Several Vision Fund partners have expressed concern internally that $20 billion wasn’t enough reserve capital for a fund with a 14-year lifespan, CNBC reported earlier this month. Those partners’ beliefs appear prescient today.
“Softbank’s current buyback will be funded by selling assets that the market is discounting at 60%+ for full price, whilst de-leveraging should mitigate worries on balance sheet stress as private equity valuations fall,” wrote Kirk Boodry, an analyst at Redex Holdings, in a note to clients.
Vision Fund head Rajeev Misra told CNBC earlier this year that he expects “dozens” of his portfolio companies to go public in the next 18 to 24 months, proving his investment strategy to be successful and leading to new limited partner investment for Vision Fund 2.
Just weeks after that interview, Misra’s comments already appear considerably more uncertain. Airbnb, which had planned to go public this year, is now exploring other options to raise cash including a new round of funding, CNBC reported last week. SoftBank is not an investor in Airbnb, but if a bellwether company like that is considering taking external funding, it signals weakness in the overall IPO market — especially for companies that will see major revenue declines with quarantines in place. If an IPO window is closed for all of 2020, Vision Fund companies will need more capital, and SoftBank may be forced to walk away from investments instead of funding them all.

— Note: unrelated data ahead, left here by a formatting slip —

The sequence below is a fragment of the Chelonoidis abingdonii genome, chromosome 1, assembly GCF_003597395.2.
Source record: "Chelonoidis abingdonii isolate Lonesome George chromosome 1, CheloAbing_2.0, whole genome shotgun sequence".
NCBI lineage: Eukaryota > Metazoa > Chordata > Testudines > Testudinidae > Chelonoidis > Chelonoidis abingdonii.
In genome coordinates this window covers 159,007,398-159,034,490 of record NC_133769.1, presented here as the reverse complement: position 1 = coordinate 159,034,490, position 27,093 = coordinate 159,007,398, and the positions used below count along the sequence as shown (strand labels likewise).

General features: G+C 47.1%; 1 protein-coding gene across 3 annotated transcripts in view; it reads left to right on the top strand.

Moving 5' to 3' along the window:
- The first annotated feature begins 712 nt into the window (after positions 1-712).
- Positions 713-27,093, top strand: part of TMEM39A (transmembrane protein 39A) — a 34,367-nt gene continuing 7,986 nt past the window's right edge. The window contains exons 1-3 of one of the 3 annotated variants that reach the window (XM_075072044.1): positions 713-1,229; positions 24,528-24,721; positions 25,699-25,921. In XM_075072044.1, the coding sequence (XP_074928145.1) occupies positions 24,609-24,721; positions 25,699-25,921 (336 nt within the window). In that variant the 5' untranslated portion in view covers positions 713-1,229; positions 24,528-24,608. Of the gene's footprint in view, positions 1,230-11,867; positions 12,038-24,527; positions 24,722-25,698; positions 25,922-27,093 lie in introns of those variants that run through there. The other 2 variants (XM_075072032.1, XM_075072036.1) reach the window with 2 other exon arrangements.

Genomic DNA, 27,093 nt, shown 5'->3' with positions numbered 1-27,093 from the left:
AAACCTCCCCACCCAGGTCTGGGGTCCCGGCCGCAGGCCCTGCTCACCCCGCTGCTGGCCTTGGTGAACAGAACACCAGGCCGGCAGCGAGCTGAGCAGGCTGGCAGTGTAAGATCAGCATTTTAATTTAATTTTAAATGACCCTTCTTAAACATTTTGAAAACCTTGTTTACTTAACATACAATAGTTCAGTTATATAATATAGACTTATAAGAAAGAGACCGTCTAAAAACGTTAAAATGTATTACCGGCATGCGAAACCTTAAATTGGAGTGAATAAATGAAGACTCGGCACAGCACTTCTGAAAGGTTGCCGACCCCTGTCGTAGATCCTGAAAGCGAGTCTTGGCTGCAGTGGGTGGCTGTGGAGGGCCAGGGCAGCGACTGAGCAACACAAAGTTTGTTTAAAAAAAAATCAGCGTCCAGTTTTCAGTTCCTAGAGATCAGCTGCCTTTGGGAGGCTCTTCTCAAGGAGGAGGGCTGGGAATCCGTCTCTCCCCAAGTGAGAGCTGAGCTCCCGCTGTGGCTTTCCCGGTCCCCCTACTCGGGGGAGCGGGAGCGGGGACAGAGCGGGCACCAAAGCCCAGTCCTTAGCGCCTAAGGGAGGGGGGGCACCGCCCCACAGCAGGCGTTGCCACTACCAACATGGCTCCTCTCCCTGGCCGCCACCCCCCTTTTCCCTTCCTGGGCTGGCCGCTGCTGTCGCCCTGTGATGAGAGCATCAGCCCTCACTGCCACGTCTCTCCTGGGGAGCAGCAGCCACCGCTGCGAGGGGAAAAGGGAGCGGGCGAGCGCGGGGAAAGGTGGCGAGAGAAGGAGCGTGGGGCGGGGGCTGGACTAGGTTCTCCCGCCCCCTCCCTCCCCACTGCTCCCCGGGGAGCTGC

“If the markets go into a prolonged slump of 12 to 24 months and there’s not access to public markets, we’ll have to look at raising additional capital at the company level,” Jeff Housenbold, a managing director at the Vision Fund, told CNBC earlier this month. “There’s debt, there’s equity players, there’s mergers and acquisitions.”
SoftBank is counting on the next 18 to 24 months to prove its strategy will be a winner for investors. But if coronavirus pushes the markets into a deep recession, it’s far more likely that timeline will be more about survival and less about succeeding.